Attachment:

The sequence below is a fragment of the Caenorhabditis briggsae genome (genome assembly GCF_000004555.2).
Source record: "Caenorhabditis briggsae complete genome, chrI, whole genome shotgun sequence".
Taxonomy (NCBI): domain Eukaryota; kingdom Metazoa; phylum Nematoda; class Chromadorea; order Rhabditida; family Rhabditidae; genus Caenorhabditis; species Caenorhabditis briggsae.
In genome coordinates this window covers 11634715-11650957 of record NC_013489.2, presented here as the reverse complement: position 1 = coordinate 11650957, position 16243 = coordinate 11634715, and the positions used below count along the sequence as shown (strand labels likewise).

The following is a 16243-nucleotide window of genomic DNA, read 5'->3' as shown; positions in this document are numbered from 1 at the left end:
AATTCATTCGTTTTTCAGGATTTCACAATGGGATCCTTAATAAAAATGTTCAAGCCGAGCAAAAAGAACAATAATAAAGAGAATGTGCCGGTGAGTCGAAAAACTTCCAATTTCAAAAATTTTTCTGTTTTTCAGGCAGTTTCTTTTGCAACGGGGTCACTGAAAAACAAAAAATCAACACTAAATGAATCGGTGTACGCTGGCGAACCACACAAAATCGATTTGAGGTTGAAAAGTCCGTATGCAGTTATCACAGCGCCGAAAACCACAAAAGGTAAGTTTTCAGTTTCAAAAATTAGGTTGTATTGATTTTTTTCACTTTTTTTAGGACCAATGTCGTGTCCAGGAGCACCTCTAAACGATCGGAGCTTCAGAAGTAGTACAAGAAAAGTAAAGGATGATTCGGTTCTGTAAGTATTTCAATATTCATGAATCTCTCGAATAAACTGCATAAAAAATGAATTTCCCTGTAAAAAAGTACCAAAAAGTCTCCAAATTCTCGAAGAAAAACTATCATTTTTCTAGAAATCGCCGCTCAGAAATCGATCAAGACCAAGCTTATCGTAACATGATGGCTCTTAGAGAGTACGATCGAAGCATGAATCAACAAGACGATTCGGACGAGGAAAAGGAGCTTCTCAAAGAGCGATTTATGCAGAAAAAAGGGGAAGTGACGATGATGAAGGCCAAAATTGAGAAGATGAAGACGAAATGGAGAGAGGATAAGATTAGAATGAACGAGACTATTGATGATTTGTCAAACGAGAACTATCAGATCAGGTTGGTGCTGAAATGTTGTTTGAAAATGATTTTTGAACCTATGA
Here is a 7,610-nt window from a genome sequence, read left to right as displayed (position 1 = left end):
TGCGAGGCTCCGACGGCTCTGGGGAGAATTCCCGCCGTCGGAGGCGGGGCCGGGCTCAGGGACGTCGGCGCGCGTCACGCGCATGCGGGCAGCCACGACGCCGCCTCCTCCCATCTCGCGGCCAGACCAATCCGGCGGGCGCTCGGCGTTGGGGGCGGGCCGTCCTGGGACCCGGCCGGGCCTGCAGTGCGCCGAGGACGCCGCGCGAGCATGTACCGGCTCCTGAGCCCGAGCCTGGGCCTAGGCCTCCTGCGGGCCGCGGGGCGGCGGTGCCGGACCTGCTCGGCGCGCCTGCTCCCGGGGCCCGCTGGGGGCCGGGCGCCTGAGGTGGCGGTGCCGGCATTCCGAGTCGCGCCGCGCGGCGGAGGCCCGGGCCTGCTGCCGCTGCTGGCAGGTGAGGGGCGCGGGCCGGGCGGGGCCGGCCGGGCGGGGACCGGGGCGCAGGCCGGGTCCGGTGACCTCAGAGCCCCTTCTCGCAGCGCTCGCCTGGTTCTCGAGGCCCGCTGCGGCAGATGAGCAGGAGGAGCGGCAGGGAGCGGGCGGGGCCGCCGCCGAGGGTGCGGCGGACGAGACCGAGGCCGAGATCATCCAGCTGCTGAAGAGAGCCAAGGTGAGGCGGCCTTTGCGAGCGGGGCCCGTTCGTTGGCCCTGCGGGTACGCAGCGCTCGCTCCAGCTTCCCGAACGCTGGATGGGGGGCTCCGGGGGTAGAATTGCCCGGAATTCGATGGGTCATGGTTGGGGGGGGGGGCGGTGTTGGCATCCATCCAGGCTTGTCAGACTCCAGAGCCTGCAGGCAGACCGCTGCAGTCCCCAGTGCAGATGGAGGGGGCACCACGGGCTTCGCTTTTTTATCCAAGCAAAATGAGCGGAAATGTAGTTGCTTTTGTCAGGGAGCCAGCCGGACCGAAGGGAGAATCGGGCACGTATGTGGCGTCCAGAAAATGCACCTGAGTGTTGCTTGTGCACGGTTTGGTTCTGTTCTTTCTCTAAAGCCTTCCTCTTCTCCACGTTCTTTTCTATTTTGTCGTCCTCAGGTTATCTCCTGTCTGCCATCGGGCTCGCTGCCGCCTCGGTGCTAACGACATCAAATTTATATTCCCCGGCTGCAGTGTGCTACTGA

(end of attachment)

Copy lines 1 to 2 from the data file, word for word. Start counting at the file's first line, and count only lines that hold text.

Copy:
The sequence below is a fragment of the Caenorhabditis briggsae genome (genome assembly GCF_000004555.2).
Source record: "Caenorhabditis briggsae complete genome, chrI, whole genome shotgun sequence".